A couple of weeks ago, lawyers from up and down the Atlantic coast of the U.S. gathered at the Marriott Marquis in New York’s Times Square for the 23rd Annual Corporate Counsel Conference.
Like attorneys everywhere, the corporate lawyers gathered in New York were eager to learn more about how to handle what most believe is the inevitable day when they find themselves in the same position as McDonald’s, Delta, and Living Social — all caught up in PR crises that sped their way around the globe in only a few hours.
Two of those three companies did nothing wrong. McDonald’s was the victim of a racist hoax, and Living Social offered a “deal” on handgun permits just minutes after a gunman opened fire on Congresswoman Gabrielle Giffords and her constituents. There’s even an argument to be made that it was an officer who gave soldiers the wrong information about baggage limits, and not Delta, that was at fault in their PR nightmare.
These days, it’s quick and easy for employees and customers to use technology to share their complaints and concerns instantly, with worldwide reach. From a corporate PR and legal standpoint, even valid complaints and concerns could be handled better by dealing directly with the unhappy individual, without the pressure of a “viral” Internet campaign. As for the malicious campaigns intended to harm the company for one reason or another, they require careful handling by someone knowledgeable about PR, social media, legal issues, and regulatory or compliance issues.
The truth is that companies are more vulnerable to a range of negative publicity opportunities than ever before — and regulators often step in once negative information goes online.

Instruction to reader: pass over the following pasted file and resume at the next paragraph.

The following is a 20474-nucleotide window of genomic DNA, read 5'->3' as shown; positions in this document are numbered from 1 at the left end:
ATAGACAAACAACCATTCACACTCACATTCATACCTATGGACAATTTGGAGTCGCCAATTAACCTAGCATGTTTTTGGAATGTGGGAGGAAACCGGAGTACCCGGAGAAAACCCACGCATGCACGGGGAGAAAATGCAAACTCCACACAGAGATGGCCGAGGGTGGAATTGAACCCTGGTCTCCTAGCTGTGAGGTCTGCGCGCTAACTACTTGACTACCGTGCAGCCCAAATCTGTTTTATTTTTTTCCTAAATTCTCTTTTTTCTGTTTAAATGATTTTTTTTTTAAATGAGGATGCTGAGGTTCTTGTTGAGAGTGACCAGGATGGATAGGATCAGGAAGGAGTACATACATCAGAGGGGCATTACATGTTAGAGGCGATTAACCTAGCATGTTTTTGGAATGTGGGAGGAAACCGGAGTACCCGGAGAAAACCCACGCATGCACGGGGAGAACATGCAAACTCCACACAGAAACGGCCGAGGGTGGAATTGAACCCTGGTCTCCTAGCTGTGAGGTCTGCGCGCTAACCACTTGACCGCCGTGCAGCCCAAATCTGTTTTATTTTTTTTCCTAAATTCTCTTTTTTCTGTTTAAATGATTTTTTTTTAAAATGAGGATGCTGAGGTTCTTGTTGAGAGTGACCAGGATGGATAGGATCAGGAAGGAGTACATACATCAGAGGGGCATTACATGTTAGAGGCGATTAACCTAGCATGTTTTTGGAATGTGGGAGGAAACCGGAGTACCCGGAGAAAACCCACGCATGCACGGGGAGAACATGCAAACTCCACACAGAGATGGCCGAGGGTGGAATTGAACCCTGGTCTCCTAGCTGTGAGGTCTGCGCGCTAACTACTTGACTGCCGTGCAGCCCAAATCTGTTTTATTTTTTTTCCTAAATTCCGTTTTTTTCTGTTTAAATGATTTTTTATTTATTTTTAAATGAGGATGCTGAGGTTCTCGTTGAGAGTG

Orrie Dinstein, Chief Privacy Leader and Senior IP Counsel at GE Capital told the conference that “Training is very important. One of the first questions regulators will ask is what training employees received.
“The first 90 days immediately after a merger or acquisition can be especially dangerous,” Dinstein added. “Two companies that are merging may have different cultures, practices, and policies. One company may be wide open — i.e., tweet at will — and the other can be very different. Employees at the acquired company may not be thrilled with the new regime. It’s hard to instantly cobble together a social media rule for the new company.
“You may find employees venting in all kinds of destructive ways. So it’s important that the newly merged company move with extraordinary speed to train all employees on appropriate social media usage.”
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Interested in social media and how to manage employee usage? Check out the July 14 webinar on Drawing the Line Between Personal and Professional Use of Social Media sponsored by Distribion, LIMRA, and Socialware. Details and registration for the free webinar are available online here.
Photo credit http://flic.kr/p/6j1j7a